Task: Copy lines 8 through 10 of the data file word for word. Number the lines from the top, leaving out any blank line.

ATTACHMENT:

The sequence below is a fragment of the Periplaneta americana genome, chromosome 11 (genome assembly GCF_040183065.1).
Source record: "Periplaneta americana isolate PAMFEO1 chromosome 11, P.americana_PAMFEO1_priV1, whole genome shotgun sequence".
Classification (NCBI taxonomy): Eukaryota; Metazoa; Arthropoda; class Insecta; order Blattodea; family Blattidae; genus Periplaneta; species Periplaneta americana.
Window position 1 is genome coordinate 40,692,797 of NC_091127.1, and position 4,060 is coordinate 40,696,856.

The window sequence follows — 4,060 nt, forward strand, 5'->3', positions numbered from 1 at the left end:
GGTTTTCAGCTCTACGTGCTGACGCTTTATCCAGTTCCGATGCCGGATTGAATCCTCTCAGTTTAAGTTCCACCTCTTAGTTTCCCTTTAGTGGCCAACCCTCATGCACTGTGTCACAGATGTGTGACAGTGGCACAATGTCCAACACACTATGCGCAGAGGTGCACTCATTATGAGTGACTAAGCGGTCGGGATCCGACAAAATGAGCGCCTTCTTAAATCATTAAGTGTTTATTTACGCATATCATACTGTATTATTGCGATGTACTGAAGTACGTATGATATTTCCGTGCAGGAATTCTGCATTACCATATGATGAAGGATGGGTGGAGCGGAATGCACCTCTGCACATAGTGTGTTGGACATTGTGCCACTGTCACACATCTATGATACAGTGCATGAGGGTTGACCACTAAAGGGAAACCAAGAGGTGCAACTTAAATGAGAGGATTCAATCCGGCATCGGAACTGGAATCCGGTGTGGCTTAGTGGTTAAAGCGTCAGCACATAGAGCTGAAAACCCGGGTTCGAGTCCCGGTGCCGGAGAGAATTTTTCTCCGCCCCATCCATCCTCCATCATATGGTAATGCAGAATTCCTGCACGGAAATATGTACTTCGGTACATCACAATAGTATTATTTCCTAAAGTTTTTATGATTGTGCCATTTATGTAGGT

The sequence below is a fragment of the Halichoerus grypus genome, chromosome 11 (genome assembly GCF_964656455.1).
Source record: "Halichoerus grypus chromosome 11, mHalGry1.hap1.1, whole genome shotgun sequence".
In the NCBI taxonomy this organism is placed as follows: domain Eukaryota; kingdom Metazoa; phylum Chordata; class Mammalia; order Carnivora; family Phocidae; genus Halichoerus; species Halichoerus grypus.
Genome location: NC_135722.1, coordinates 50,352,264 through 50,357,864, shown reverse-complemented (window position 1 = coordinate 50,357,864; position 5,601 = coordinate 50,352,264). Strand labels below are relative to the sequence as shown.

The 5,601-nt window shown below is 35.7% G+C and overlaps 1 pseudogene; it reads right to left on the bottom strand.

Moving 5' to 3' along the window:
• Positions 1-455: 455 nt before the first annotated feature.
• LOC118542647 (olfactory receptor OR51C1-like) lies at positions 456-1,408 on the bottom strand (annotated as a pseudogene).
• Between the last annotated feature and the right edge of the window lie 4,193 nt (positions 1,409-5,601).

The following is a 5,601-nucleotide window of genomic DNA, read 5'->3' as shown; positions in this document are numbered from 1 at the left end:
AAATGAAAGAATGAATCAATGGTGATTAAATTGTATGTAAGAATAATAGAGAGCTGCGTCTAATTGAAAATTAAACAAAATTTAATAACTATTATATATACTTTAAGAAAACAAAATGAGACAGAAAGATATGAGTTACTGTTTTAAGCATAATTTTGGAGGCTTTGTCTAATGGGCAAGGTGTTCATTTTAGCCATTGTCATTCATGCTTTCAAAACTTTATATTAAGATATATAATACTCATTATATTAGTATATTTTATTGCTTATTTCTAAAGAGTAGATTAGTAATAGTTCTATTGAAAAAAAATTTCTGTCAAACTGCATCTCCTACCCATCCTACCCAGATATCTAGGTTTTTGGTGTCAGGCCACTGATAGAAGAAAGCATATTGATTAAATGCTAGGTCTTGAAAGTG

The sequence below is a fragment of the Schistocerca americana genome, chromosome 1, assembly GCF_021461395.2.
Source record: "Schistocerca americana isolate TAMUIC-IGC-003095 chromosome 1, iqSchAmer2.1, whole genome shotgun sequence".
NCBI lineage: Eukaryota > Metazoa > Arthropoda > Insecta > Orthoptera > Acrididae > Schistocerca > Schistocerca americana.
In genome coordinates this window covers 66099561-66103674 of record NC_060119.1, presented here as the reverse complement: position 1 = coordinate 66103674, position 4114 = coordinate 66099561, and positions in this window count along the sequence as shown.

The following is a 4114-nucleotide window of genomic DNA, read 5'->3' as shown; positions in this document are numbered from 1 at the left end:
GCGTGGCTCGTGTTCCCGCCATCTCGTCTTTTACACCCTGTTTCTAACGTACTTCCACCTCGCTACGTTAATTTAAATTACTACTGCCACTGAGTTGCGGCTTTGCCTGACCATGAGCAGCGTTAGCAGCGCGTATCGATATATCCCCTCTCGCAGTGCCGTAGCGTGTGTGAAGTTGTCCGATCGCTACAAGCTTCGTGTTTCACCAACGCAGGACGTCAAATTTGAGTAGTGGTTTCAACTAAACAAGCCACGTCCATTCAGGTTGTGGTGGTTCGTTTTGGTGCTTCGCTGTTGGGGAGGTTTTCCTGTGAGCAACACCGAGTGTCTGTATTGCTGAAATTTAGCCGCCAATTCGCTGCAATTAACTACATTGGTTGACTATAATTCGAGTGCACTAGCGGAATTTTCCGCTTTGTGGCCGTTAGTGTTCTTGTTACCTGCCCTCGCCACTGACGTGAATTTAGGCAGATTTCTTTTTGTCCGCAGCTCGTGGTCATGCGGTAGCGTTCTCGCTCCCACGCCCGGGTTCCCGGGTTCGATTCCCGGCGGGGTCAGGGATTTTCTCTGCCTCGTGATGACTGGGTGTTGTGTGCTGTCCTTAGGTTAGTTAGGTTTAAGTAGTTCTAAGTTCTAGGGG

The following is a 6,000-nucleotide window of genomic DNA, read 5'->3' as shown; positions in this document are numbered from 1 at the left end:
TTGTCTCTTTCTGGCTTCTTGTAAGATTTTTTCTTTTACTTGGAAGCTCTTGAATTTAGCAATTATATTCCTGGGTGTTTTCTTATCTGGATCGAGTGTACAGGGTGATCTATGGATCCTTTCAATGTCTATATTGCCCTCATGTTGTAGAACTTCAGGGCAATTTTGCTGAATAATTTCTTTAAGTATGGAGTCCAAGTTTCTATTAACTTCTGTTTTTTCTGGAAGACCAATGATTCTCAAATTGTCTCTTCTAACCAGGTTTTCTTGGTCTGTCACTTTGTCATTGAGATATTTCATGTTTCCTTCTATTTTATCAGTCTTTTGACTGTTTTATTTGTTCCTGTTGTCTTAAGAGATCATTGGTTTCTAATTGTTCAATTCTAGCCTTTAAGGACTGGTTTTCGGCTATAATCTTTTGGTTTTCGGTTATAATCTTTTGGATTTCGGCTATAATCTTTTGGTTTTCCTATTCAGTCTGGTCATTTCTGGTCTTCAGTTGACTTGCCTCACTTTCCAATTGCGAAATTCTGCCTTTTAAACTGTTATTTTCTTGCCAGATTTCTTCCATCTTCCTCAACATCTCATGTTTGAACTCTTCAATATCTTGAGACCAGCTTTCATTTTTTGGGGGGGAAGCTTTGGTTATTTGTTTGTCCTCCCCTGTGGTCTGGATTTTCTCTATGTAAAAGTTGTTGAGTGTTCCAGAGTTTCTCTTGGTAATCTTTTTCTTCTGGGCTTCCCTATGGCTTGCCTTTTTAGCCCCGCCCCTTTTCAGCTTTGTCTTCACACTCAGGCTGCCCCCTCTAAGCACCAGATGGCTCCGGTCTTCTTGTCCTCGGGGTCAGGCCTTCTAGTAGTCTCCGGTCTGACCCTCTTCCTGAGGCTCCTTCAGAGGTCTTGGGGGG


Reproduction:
Source record: "Halichoerus grypus chromosome 11, mHalGry1.hap1.1, whole genome shotgun sequence".
In the NCBI taxonomy this organism is placed as follows: domain Eukaryota; kingdom Metazoa; phylum Chordata; class Mammalia; order Carnivora; family Phocidae; genus Halichoerus; species Halichoerus grypus.
Genome location: NC_135722.1, coordinates 50,352,264 through 50,357,864, shown reverse-complemented (window position 1 = coordinate 50,357,864; position 5,601 = coordinate 50,352,264). Strand labels below are relative to the sequence as shown.